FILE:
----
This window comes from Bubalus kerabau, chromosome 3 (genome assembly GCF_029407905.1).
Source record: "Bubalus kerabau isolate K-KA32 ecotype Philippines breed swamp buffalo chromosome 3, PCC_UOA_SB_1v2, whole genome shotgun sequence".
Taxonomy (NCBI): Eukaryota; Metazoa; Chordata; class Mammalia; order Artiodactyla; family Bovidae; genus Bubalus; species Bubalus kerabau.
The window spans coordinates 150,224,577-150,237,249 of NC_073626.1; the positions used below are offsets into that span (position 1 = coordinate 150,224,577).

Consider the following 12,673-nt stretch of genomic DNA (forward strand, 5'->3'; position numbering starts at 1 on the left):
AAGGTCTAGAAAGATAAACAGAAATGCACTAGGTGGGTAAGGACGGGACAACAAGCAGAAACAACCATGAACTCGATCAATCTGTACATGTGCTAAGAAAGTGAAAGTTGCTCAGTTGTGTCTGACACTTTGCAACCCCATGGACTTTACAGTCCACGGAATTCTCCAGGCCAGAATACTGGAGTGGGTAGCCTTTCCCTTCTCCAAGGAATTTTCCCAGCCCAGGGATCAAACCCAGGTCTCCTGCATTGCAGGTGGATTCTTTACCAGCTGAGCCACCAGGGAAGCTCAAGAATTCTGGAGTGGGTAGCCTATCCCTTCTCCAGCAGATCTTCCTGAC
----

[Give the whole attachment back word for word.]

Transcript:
This window comes from Bubalus kerabau, chromosome 3 (genome assembly GCF_029407905.1).
Source record: "Bubalus kerabau isolate K-KA32 ecotype Philippines breed swamp buffalo chromosome 3, PCC_UOA_SB_1v2, whole genome shotgun sequence".
Taxonomy (NCBI): Eukaryota; Metazoa; Chordata; class Mammalia; order Artiodactyla; family Bovidae; genus Bubalus; species Bubalus kerabau.
The window spans coordinates 150,224,577-150,237,249 of NC_073626.1; the positions used below are offsets into that span (position 1 = coordinate 150,224,577).

Consider the following 12,673-nt stretch of genomic DNA (forward strand, 5'->3'; position numbering starts at 1 on the left):
AAGGTCTAGAAAGATAAACAGAAATGCACTAGGTGGGTAAGGACGGGACAACAAGCAGAAACAACCATGAACTCGATCAATCTGTACATGTGCTAAGAAAGTGAAAGTTGCTCAGTTGTGTCTGACACTTTGCAACCCCATGGACTTTACAGTCCACGGAATTCTCCAGGCCAGAATACTGGAGTGGGTAGCCTTTCCCTTCTCCAAGGAATTTTCCCAGCCCAGGGATCAAACCCAGGTCTCCTGCATTGCAGGTGGATTCTTTACCAGCTGAGCCACCAGGGAAGCTCAAGAATTCTGGAGTGGGTAGCCTATCCCTTCTCCAGCAGATCTTCCTGAC